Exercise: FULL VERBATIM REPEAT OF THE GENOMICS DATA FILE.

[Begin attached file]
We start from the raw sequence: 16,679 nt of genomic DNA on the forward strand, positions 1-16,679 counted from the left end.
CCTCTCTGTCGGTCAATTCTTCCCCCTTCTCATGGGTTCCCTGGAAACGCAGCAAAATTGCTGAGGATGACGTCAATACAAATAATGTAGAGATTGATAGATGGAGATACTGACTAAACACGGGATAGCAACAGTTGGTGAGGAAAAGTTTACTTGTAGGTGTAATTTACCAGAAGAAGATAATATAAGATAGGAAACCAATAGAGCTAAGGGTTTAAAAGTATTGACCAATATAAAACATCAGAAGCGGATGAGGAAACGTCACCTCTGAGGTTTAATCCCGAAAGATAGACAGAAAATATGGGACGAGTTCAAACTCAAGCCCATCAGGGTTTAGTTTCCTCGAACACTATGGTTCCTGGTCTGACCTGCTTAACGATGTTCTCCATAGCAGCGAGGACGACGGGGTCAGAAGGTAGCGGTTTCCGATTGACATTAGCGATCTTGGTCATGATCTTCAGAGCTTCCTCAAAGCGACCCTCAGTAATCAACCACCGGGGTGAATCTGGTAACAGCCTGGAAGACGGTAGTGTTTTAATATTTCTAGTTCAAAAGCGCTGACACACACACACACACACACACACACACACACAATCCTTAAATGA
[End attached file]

We start from the raw sequence: 16,679 nt of genomic DNA on the forward strand, positions 1-16,679 counted from the left end.
CCTCTCTGTCGGTCAATTCTTCCCCCTTCTCATGGGTTCCCTGGAAACGCAGCAAAATTGCTGAGGATGACGTCAATACAAATAATGTAGAGATTGATAGATGGAGATACTGACTAAACACGGGATAGCAACAGTTGGTGAGGAAAAGTTTACTTGTAGGTGTAATTTACCAGAAGAAGATAATATAAGATAGGAAACCAATAGAGCTAAGGGTTTAAAAGTATTGACCAATATAAAACATCAGAAGCGGATGAGGAAACGTCACCTCTGAGGTTTAATCCCGAAAGATAGACAGAAAATATGGGACGAGTTCAAACTCAAGCCCATCAGGGTTTAGTTTCCTCGAACACTATGGTTCCTGGTCTGACCTGCTTAACGATGTTCTCCATAGCAGCGAGGACGACGGGGTCAGAAGGTAGCGGTTTCCGATTGACATTAGCGATCTTGGTCATGATCTTCAGAGCTTCCTCAAAGCGACCCTCAGTAATCAACCACCGGGGTGAATCTGGTAACAGCCTGGAAGACGGTAGTGTTTTAATATTTCTAGTTCAAAAGCGCTGACACACACACACACACACACACACACACACACAATCCTTAAATGA